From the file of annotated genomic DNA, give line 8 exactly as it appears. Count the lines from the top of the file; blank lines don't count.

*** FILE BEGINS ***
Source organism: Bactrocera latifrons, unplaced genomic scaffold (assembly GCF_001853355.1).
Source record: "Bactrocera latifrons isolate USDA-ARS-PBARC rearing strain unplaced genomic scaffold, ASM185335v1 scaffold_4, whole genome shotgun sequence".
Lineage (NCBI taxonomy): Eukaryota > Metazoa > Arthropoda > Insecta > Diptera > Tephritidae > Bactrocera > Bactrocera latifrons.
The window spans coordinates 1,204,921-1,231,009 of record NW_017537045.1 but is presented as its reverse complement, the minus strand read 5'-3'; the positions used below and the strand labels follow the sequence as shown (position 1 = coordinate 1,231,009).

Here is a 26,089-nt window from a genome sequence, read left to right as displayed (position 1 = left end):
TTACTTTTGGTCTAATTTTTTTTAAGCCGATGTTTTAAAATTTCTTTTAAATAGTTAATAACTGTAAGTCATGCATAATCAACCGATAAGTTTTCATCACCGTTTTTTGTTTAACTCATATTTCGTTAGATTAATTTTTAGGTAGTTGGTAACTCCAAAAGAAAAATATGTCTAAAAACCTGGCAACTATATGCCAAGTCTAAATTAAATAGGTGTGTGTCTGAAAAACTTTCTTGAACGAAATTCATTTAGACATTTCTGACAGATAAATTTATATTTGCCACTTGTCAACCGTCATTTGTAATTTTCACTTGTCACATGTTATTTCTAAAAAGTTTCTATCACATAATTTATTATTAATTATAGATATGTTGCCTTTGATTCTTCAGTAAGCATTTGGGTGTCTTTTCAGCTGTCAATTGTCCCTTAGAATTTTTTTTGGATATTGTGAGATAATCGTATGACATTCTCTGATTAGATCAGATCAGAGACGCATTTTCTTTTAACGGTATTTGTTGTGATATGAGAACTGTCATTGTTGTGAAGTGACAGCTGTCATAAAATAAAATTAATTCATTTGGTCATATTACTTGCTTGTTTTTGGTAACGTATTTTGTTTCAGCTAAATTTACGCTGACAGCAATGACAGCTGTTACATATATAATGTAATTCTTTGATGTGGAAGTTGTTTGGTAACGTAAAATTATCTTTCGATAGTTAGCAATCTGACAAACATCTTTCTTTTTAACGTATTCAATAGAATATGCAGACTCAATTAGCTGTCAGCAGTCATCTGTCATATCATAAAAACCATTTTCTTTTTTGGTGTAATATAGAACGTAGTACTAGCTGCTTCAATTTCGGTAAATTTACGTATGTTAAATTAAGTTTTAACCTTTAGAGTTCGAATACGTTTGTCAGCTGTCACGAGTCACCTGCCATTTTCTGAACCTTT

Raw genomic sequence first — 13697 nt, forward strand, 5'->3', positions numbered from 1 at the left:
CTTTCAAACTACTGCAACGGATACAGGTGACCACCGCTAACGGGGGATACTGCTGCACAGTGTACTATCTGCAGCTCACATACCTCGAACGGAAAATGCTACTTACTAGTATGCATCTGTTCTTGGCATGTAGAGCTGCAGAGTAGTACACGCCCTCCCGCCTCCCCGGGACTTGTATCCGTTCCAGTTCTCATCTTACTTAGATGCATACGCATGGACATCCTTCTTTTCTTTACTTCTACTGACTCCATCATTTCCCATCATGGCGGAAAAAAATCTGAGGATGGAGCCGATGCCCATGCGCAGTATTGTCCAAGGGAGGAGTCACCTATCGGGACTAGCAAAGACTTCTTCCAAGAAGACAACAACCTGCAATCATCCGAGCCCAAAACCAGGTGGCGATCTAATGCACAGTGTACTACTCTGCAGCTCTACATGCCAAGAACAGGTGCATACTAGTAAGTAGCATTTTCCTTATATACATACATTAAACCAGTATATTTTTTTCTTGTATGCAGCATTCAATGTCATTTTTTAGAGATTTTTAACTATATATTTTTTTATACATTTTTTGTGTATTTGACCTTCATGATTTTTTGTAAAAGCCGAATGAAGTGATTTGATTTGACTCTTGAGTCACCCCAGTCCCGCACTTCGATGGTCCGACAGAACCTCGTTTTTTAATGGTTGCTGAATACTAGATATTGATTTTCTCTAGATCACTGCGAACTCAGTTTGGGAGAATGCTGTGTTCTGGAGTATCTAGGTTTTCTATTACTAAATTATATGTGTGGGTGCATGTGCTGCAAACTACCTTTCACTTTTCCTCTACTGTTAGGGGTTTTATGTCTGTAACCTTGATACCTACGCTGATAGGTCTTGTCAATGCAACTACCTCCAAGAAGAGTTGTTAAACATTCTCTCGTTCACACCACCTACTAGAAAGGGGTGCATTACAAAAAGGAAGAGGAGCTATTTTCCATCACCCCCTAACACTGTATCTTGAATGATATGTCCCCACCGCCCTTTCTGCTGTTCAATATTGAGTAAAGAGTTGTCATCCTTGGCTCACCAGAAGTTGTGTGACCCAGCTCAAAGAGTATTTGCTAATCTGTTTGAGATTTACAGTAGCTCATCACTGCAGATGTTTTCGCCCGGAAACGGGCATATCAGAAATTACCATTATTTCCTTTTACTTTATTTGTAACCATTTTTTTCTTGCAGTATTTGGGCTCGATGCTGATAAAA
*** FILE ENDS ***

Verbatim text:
CTTTCAAACTACTGCAACGGATACAGGTGACCACCGCTAACGGGGGATACTGCTGCACAGTGTACTATCTGCAGCTCACATACCTCGAACGGAAAATGCTACTTACTAGTATGCATCTGTTCTTGGCATGTAGAGCTGCAGAGTAGTACACGCCCTCCCGCCTCCCCGGGACTTGTATCCGTTCCAGTTCTCATCTTACTTAGATGCATACGCATGGACATCCTTCTTTTCTTTACTTCTACTGACTCCATCATTTCCCATCATGGCGGAAAAAAATCTGAGGATGGAGCCGATGCCCATGCGCAGTATTGTCCAAGGGAGGAGTCACCTATCGGGACTAGCAAAGACTTCTTCCAAGAAGACAACAACCTGCAATCATCCGAGCCCAAAACCAGGTGGCGATCTAATGCACAGTGTACTACTCTGCAGCTCTACATGCCAAGAACAGGTGCATACTAGTAAGTAGCATTTTCCTTATATACATACATTAAACCAGTATATTTTTTTCTTGTATGCAGCATTCAATGTCATTTTTTAGAGATTTTTAACTATATATTTTTTTATACATTTTTTGTGTATTTGACCTTCATGATTTTTTGTAAAAGCCGAATGAAGTGATTTGATTTGACTCTTGAGTCACCCCAGTCCCGCACTTCGATGGTCCGACAGAACCTCGTTTTTTAATGGTTGCTGAATACTAGATATTGATTTTCTCTAGATCACTGCGAACTCAGTTTGGGAGAATGCTGTGTTCTGGAGTATCTAGGTTTTCTATTACTAAATTATATGTGTGGGTGCATGTGCTGCAAACTACCTTTCACTTTTCCTCTACTGTTAGGGGTTTTATGTCTGTAACCTTGATACCTACGCTGATAGGTCTTGTCAATGCAACTACCTCCAAGAAGAGTTGTTAAACATTCTCTCGTTCACACCACCTACTAGAAAGGGGTGCATTACAAAAAGGAAGAGGAGCTATTTTCCATCACCCCCTAACACTGTATCTTGAATGATATGTCCCCACCGCCCTTTCTGCTGTTCAATATTGAGTAAAGAGTTGTCATCCTTGGCTCACCAGAAGTTGTGTGACCCAGCTCAAAGAGTATTTGCTAATCTGTTTGAGATTTACAGTAGCTCATCACTGCAGATGTTTTCGCCCGGAAACGGGCATATCAGAAATTACCATTATTTCCTTTTACTTTATTTGTAACCATTTTTTTCTTGCAGTATTTGGGCTCGATGCTGATAAAA